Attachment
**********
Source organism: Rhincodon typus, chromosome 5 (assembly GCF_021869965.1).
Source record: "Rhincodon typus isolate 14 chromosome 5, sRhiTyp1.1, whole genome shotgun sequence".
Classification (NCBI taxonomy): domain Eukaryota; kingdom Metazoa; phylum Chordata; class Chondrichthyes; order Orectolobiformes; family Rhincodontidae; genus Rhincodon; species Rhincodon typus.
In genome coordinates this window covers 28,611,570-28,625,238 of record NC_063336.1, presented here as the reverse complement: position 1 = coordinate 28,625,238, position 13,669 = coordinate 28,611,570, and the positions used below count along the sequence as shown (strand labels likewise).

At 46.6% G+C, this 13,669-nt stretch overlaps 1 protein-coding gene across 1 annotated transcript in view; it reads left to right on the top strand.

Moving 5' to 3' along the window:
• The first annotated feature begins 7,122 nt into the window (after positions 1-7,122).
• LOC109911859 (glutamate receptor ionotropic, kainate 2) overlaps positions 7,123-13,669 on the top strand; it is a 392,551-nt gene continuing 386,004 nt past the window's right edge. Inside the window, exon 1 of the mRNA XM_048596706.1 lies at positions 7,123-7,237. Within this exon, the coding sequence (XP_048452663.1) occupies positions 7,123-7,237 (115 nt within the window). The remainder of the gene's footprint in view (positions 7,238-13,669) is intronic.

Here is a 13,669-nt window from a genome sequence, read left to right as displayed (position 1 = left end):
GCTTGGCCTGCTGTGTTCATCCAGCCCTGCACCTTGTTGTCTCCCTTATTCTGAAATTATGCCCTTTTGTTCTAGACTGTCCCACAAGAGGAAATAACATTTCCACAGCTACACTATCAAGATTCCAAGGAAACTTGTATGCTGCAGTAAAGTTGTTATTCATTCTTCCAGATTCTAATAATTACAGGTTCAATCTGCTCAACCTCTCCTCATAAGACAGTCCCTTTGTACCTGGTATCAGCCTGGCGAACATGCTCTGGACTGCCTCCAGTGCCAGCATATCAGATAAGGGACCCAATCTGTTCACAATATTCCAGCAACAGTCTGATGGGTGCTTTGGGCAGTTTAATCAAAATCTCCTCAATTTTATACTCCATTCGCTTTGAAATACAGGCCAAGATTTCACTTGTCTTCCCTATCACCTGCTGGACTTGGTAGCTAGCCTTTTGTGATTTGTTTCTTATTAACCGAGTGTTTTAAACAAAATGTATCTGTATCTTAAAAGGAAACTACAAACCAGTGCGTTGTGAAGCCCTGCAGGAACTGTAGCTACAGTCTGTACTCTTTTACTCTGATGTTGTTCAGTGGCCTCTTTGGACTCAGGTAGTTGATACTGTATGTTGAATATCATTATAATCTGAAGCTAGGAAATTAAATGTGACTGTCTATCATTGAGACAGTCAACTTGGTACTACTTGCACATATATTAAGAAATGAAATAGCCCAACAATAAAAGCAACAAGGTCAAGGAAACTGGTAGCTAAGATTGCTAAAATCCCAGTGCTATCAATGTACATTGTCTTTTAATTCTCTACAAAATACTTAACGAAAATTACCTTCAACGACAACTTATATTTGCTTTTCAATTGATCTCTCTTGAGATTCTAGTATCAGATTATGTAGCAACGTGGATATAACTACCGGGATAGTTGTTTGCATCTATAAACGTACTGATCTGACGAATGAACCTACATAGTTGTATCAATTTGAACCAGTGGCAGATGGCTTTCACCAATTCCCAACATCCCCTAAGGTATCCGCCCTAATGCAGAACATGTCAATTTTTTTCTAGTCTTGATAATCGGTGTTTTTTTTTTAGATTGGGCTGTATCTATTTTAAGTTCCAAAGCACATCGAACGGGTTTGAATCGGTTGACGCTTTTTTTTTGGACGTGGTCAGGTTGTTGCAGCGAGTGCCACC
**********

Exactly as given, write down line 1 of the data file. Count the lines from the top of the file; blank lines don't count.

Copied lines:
Source organism: Rhincodon typus, chromosome 5 (assembly GCF_021869965.1).